Best Bang for the Buck
When I switched to Time Warner Cable (now Spectrum) several years ago, one of the first things I did was purchase a new cable modem. At the time, Time Warner Cable was charging customers $6 per month to rent a modem which means if I purchased a modem, used it for just shy of two years, I would be saving $6 a month for the rest of the useful life of the modem.
At the time, the best modem on the market was the ARRIS SurfBoard SB6141. It was the standalone modem of choice for Time Warner Cable, so I picked one up. For the next few years, the modem worked well, but when Time Warner Cable began rolling out their new speed tiers up to 300Mbps, an upgrade was required.
In order to unlock speeds beyond the 100Mbps tier, I had to pickup the ARRIS SurfBoard SB6183, which I’m reviewing after a full year of use.
|Model||SurfBoard SB6141||SurfBoard SB6183||SurfBoard SB6190||SurfBoard SB8200|
|Downstream Channels x Upstream Channels||8 x 4||16 x 4||32 x 8||32 x 8|
|Maximum Download Speed||343 Mbps||686 Mbps||1.4 Gbps||2 Gbps|
|Ethernet Ports||1x Gigabit||2x Gigabit|
|Check Pricing||Click Here||Click Here||Click Here||Click Here|
Before we jump in, let’s first take a look at the capabilities of the entire lineup of ARRIS standalone cable modems. With the introduction of the ARRIS SurfBoard SB8200 not too long ago, the ARRIS SurfBoard SB6183 actually sits at the lower end of the performance spectrum, offering a maximum performance of 686Mbps through its 16 downstream and 4 upstream channels.
Of course, just having a fast modem is only one piece of having fast internet. The ISP (Internet Service Provider) will also have to actually offer a plan capable of reaching the higher speeds, which for something like Gigabit speeds, is still only available in very limited areas. Also important to note is that the ISP also has to approve a modem for a certain speed tier. Just because the ARRIS SurfBoard SB6141 supports a maximum speed of 343Mbps doesn’t actually mean the ISP will provision your modem for that level of performance as they have strict guidelines on which devices can reach which types of speeds.
With that said, let’s take a closer look.
[section label=”A Closer Look”]
A Closer Look
Here’s a look at the retail packaging for the ARRIS SurfBoard SB6183.
Inside the packaging is some documentation, an Ethernet cable, a power adapter, and the ARRIS SurfBoard SB6183.
Here’s a look at the ARRIS SurfBoard SB6183 versus the previous generation ARRIS SurfBoard SB6141 (OEM model). The SurfBoard SB6183 looks to be a bit more bulky, but is otherwise very similar to the previous generation SurfBoard SB6141. However, under the hood the SurfBoard SB6183 has double the downstream channels allowing it to reach significantly higher transfer speeds than its predecessor.
Looking at the rear, not much has changed either. Here we get a single Ethernet port, a coax port, and a DC in port.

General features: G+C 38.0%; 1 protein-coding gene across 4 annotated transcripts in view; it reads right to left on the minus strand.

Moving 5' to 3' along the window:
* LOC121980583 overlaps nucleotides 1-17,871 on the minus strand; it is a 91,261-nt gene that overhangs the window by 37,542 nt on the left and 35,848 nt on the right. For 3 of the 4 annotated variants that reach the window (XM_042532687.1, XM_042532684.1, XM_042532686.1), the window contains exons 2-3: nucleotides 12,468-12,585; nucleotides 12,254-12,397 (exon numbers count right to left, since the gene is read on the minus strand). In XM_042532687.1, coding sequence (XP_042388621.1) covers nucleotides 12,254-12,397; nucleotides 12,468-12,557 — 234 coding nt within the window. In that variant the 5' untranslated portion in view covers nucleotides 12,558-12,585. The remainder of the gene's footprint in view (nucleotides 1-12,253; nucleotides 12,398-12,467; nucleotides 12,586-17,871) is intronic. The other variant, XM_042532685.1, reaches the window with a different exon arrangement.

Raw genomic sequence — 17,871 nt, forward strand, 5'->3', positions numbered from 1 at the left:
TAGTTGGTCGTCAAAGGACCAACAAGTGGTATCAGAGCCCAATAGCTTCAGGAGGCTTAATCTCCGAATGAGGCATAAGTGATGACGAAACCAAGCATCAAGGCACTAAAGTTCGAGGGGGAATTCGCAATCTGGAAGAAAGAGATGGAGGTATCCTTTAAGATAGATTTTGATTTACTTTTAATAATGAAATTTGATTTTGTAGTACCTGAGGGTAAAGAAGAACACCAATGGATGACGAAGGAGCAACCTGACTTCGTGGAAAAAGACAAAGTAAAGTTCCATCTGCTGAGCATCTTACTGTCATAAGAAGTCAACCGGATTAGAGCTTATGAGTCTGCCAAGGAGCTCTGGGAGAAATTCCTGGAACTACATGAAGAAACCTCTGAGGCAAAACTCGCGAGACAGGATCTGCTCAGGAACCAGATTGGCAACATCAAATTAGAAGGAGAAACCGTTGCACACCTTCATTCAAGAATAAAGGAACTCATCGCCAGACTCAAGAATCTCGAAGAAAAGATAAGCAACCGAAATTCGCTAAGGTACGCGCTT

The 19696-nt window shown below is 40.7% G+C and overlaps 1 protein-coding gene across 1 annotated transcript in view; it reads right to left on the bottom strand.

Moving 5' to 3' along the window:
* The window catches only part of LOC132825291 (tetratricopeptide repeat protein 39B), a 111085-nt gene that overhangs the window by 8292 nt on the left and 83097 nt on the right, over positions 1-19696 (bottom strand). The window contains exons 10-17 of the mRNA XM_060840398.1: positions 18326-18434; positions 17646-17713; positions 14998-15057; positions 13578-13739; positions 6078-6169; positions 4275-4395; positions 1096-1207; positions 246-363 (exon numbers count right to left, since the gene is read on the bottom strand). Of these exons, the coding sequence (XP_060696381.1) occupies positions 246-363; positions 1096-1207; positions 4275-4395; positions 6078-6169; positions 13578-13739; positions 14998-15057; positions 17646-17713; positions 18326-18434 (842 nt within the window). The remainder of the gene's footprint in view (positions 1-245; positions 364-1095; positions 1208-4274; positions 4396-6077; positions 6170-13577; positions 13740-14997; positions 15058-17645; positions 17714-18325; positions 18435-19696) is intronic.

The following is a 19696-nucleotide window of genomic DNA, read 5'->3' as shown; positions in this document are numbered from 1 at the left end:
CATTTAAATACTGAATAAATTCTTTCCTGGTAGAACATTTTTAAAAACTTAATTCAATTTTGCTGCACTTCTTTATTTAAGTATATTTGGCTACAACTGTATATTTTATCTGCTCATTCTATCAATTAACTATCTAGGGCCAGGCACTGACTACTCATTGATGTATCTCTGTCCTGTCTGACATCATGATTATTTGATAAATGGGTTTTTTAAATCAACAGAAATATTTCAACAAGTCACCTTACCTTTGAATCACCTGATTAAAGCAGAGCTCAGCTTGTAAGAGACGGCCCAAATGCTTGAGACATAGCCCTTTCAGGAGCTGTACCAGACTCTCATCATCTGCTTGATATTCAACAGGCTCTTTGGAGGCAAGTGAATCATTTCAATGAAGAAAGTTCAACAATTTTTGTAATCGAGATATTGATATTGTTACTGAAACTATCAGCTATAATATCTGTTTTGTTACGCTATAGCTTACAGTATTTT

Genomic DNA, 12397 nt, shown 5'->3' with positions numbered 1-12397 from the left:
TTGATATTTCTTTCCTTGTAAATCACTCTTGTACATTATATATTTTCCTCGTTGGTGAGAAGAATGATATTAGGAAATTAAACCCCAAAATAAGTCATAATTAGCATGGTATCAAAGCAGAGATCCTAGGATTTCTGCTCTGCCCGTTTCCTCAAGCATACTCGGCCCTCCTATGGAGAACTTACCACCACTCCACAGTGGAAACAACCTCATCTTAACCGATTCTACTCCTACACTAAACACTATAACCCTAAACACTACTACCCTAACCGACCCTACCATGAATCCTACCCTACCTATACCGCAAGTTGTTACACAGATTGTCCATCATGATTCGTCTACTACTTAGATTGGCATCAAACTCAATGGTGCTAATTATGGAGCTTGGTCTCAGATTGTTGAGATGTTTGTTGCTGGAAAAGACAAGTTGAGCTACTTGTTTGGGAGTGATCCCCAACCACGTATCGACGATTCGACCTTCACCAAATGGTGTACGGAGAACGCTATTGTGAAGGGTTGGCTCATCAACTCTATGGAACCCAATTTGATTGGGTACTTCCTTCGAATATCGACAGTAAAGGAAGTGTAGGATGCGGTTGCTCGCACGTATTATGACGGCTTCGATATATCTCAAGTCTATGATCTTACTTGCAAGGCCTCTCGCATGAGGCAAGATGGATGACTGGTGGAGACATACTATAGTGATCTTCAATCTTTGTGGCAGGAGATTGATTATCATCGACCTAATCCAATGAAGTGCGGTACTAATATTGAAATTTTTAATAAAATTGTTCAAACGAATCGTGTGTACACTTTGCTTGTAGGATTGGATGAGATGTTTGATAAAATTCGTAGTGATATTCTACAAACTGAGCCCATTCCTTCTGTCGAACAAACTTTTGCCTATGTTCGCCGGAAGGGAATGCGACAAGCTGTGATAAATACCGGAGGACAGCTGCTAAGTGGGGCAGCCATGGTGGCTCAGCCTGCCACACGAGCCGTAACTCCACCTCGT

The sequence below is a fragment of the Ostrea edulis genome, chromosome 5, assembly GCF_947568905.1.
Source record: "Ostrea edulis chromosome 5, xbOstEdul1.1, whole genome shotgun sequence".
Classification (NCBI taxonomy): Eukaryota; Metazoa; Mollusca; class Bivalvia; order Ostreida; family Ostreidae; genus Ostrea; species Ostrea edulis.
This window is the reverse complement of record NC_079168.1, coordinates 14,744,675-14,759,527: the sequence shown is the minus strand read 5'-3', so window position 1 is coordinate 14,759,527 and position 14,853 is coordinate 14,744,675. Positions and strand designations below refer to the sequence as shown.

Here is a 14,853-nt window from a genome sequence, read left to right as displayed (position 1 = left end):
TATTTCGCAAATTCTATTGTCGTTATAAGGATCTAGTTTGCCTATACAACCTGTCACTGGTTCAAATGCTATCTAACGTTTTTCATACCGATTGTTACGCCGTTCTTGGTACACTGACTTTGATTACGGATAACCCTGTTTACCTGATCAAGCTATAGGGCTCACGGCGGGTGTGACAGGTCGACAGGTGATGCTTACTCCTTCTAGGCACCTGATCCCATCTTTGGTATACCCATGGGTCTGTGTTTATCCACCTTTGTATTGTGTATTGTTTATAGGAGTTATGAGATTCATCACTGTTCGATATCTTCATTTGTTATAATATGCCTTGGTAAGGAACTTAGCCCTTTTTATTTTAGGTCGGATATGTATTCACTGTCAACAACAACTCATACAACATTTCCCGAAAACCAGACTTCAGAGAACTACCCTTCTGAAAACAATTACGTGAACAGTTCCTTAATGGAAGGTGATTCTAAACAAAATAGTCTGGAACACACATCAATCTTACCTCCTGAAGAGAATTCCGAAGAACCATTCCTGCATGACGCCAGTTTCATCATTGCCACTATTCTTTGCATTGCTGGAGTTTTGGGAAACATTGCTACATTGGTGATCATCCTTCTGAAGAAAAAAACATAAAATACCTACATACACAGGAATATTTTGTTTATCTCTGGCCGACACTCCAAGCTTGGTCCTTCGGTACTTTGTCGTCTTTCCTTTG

Here’s a look at the ARRIS SurfBoard SB6183 all set up and ready to go. Four lights up at the front indicates that it’s ready to go.
As the ARRIS SurfBoard SB6183 is pretty much remotely controlled by the ISP. Aside from the status there’s not a whole lot to see in the configuration interface.
All firmware updates and other changes are also done through the ISP, so almost any issue such as changing to a new modem for example will require a phone call to your provider’s tech support line.
Here we can see that the modem has a full 16 downstream channels locked and four upstream channels locked as well. SNR (Signal to Noise Ratio) looks very good at around 40 to 41dB which is why it’s able to select QAM256 modulation for higher bandwidth.
The actual configuration menu is simply the ability to turn on and off the lights along with the option of enabling Energy Efficient Ethernet. This setting reduces Ethernet power usage by 50% or more during lower Ethernet activity periods.
As cable modem performance is largely dependent on the cable provider, the cable lines to the area, the plan, the router, and other factors, the results from m testing may be different from the your results. As such, these performance figures are to be used for reference only.
Internet Speed Test
Internet speed testing is performed using the speed testing utility from Speedtest.net.
Currently, Spectrum (Formerly Time Warner Cable) offers speeds up to 3/1, 10/1, 50/5, 100/10, 200/20, and 300/30 Mbps in areas where they’ve rolled out DOCSIS 3.0. As I currently subscribe to 200/20 Mbps service, it looks like I’m getting the full speeds advertised and slightly more.
The Jitter/Ping testing is conducted by using the Jitter/Ping Test utility at DSLReports.
Ping times were good and jitter was kept very much under control. This is important for applications where low latencies and low jitter is important such as online gaming, VoIP, and video conferencing.
After a solid year of using the ARRIS SurfBoard SB6183, I have nothing but good things to say about the modem. Performance is good and reliability is top notch. In situations where downtimes have occurred, it has always been a Spectrum/Time Warner Cable issue rather than a cable modem issue. Additionally, due to poor house design, the SB6183 is housed in the garage where it regularly reaches over 120ºF during the Southern California summers. Despite this, the SurfBoard SB6183 has no issues operating in the heat, just like its predecessor, the SurfBoard SB6141.
Pricing on the ARRIS SurfBoard SB6183 is currently around $87.37, which is a reasonable price for a cable modem. Considering Spectrum (formerly Time Warner Cable) charges $10 per month now for modem rental, the cost of buying a modem is recouped in just 9 months. Of course, your mileage may vary based on your ISP, but for pretty much anyone on an ISP that charges some sort of modem lease fee, you’re probably going to be saving a good amount of money over a 24 month period. Highly recommended!
Available at: Amazon
Sample provided by: Me